USC rises to 73rd place among world universities
Posted October 4, 2010 at 10:33 pm in News
USC jumped 39 spots in Times Higher Educationâs World University Rankings 2010 in one year, moving from 112 to 73 in the rankings of universities across the globe.
The university received an overall score of 60.7 percent, which indicates that when compared to another randomly selected university, USC is ranked higher 63 percent of the time. USC tied with the University of Adelaide in Australia for the 73rd spot.
Dean of Admission Timothy Brunold said that although parents and students tend to consider the rankings when looking for a college, he said he believes the rankings donât incorporate the actual undergraduate experience.
âRating a university like a consumer product, such as a toaster or automobile, is an iffy proposition … you have to be an informed consumer,â Brunold said.
THE ranked Harvard University as the best university in the world. Out of the top 200 universities, 72 were American universities. In North America, USC ranked 48th.
U.S. News & World Report, which annually releases its National Universities Rankings, ranked USC 23rd in the nation.
THE developed and implemented a new methodology for ranking universities this year. It used 13 indicators separated into five separate categories to rank each university.
âWe are not 100 percent certain that these are the top 200 universities. This is not a deceleration, but an academic process. We encourage criticism,â said Richard Reynolds, a researcher at THE.
Each university received a percent score in every category, which was weighted based on its overall importance.
USC performed best in the citation category, receiving a score of 71.9 percent. The citation category is defined as the number of times that a universityâs research appears in a sampling of 12,000 research journals over a five-year period.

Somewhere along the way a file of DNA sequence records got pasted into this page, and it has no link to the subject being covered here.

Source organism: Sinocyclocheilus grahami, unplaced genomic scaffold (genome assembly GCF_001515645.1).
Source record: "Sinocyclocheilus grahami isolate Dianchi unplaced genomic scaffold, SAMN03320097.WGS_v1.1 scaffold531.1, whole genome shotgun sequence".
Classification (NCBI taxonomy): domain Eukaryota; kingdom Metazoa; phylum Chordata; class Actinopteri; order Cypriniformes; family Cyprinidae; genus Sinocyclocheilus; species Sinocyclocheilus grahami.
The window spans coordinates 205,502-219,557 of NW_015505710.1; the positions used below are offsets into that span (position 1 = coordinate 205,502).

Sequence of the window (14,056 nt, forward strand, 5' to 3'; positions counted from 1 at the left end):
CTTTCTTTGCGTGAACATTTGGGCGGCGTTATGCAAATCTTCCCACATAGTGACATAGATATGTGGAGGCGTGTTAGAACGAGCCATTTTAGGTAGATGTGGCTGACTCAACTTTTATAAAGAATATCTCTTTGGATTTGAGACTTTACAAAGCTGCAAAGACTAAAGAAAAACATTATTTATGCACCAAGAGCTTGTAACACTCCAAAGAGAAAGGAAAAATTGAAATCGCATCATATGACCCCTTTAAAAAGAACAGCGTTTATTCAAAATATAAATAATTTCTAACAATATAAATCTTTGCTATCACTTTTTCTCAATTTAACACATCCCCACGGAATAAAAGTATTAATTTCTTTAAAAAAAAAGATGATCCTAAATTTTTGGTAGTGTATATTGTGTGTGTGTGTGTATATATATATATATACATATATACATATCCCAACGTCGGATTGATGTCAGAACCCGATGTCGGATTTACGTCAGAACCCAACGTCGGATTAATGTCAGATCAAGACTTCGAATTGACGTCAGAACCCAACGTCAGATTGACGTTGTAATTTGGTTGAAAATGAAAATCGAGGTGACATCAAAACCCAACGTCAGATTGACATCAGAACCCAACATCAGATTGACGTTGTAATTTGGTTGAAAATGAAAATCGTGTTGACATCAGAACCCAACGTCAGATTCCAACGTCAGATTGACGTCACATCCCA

Citation is 32.5 percent of the composite score. USC received its second highest score in the citation category last year.
USC achieved its lowest score in international mix of 31.2 percent. THE defines international mix as the ratio of international academic staff to total academic staff and the ratio of international students to total students.
Brunold said, however, that the university has a higher percentage of international students.
âFor eight years running, USC has had more international students than any other university in the United States,â Brunold said.
USCâs second lowest score was a 48.7 percent in research. The universityâs research was evaluated for its volume, research income and reputation, and represented 30 percent of the overall score.
Yet, the university scored well in teaching, which is determined mostly though a reputational survey completed by professionals from various regions and across various disciplines.
âThe rankings are something we can look positively toward. Hopefully USC can build on that,â said Rodrigo Aguiar, an undeclared sophomore.
Ashima Sharma, a freshman majoring in chemical engineering, said she thought rankings were initially important when applying to college.
âRankings are helpful when applying to college, but once youâre in college, itâs the experience that matters,â she said.